My last post was sort of a long rant, so I thought I'd balance things out a bit with a more positive subject. If you do fieldwork and love being outside, (potentially) out in nature, do you have someone who gave you that love of nature? Maybe it was someone you grew up with, or a camp counselor, or maybe it was a teacher.
My field/outdoors inspiration (as opposed to my life inspiration or science inspiration) was my grandfather, John. Born before 1910 to an alcoholic mother and an absent father (his parents divorced, but not before having a bunch of kids they couldn't take care of), he essentially raised his younger siblings. As a teenager, he took a job as a ship's cook for a sailing ship, and eventually he settled down in the city that was the primary port of call, married my grandmother in the depths of the Depression, and had a bunch of children.
When John's multitude of children were young, money and time were both tight, but he still found time to be heavily involved in the boy scouts. He taught generations of inner-city boys orienteering/survival skills and a general love of nature, and he received the silver beaver, which I believe is the highest boy scout-specific adult leadership award (i.e. for actually leading boy scouts, not for national issues/public service). He built rifles and went hunting every chance he could, although in his case, "hunting" involved tracking some kind of game, getting close enough for a nice clean shot, and then sitting down for a meditative smoke. Once the deer/moose/whatever had wandered off, he'd repeat the process.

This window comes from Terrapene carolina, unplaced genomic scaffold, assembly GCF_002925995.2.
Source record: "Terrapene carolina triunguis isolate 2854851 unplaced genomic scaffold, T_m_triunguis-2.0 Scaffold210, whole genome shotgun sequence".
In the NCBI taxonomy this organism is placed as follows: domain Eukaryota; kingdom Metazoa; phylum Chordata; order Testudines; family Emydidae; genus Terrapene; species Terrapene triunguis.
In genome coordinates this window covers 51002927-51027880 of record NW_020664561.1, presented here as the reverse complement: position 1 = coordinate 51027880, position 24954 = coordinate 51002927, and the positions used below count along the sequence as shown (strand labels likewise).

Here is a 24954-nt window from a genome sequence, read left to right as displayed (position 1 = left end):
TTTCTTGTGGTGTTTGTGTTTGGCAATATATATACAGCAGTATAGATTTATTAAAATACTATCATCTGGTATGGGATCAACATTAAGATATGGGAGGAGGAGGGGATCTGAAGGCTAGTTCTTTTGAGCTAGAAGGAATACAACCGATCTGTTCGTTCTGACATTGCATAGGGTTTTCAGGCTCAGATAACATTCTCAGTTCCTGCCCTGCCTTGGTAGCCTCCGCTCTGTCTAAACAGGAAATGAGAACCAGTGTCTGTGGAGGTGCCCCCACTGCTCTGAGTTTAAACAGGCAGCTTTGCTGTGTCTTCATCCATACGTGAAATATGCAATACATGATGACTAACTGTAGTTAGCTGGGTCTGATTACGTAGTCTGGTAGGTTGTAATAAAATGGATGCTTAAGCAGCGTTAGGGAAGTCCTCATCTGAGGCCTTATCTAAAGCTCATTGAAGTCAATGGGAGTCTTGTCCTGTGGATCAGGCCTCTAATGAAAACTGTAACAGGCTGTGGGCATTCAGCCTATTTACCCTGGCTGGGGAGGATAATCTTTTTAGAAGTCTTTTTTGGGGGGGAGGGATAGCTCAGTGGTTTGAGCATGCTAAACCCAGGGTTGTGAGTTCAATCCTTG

My mother was the youngest and the child of his retirement, and he made her a child-sized backpack and spent as long as he could teaching her everything he knew about hiking and the woods. He always found a way to be outside and to go for long walks. Even past his mid-eighties, when he was frequently afflicted with gout (my love of good food is genetic), he was still active: he did the grocery shopping and would go for long walks from his apartment. He also filed down the ribbon eye on that silver beaver and gave it to me when I was young, since he didn't need the award and it had caught my eye. I still have it.
We were too far apart in age for John to take me out into the woods himself - by the time I was old enough to practice everything he knew, he wasn't mobile enough to get onto the trail and poke around. But he did instill in me an appreciation for silence, for sitting and waiting and letting the wildlife get comfortable, and an appreciation for all the little things you can learn if you just look.